• Report

QPR 9: Ninth Quarterly Progress Report for NIH Project N01-DC-2-1002 (April 1, 2004 through June 30, 2004) -- Speech Processors for Auditory Prostheses

Citation

Cartee, L., Wilson, B., Cox, J., Wolford, R., & Lawson, D. (2004). QPR 9: Ninth Quarterly Progress Report for NIH Project N01-DC-2-1002 (April 1, 2004 through June 30, 2004) -- Speech Processors for Auditory Prostheses. (Intracochlear potentials evoked by electrical stimulation with phase-separated balanced biphasic pulses). Unknown Publisher.

Abstract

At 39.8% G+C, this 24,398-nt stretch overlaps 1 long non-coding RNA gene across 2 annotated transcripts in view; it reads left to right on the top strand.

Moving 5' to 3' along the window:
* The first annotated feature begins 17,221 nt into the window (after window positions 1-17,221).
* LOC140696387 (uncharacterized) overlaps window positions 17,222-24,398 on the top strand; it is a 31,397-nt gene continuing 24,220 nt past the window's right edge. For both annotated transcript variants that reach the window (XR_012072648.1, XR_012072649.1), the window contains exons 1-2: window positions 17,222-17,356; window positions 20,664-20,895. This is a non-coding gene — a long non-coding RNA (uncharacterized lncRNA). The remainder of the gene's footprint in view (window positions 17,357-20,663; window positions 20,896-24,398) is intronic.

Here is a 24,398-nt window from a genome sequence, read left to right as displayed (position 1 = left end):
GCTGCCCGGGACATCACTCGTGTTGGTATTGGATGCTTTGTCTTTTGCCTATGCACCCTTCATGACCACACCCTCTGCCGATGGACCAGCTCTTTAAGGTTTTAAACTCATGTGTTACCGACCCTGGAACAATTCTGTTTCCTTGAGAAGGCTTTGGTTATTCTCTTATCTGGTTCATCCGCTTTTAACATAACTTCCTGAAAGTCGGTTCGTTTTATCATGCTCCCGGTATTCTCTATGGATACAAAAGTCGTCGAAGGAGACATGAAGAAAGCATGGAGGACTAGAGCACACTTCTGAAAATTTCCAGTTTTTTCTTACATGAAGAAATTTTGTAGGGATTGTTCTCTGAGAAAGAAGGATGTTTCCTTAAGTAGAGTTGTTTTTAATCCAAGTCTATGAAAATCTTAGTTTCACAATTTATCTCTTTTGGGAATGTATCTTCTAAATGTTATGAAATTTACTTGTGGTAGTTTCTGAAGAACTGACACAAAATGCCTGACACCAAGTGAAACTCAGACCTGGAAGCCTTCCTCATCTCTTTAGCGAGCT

The main objective of this project is to design, develop, and evaluate speech processors for implantable auditory prostheses. Ideally, such processors will represent the information content of speech in a way that can be perceived and utilized by implant patients. An additional objective is to record responses of the auditory nerve to a variety of electrical stimuli in studies with patients. Results from such recordings can provide important information on the physiological function of the nerve, on an electrode-by-electrode basis, and can be used to evaluate the ability of speech processing strategies to produce desired spatial or temporal patterns of neural activity. Work and activities in this quarter included: (1) Studies April 19-23 with subject NP-8, implanted with an experimental version of the Nucleus device that provides percutaneous access to a Contour electrode array. The studies included consonant identification tests with a variety of experimental processors, and melody identification tests with a selected subset of processors. (2) Studies May 3-7 with German Med-El C40 /TEMPO subject ME-20, a routine user of combined electrical and contralateral aided acoustic stimulation (EAS). This subject has considerable residual acoustic hearing sensitivity up to at least 1 kHz in both ears. In addition to speech reception comparisons with a variety of combined stimulation designs, studies during this visit included pitch ranking, pitch scaling, pitch matching, and pitch DL measurements relating electrically and acoustically stimulated pitch percepts in the same ear. (3) Presentation by Wilson at the Eighth International Cochlear Implant Conference, Indianapolis, IN, May 10-13. (4) Presentation by Wilson at the Med-El Satellite Symposium, in conjunction with the Eighth International Cochlear Implant Conference, Indianapolis, IN, May 10-13. (5) Further studies May 24-25 with Nucleus percutaneous subject NP-8. Studies included tests of word identification in CUNY sentences with many of the processors investigated during that subject’s preceding visit. (6) Studies June 7-8 with Nucleus percutaneous subject NP-6, including consonant identification tests with a variety of CIS processor configurations.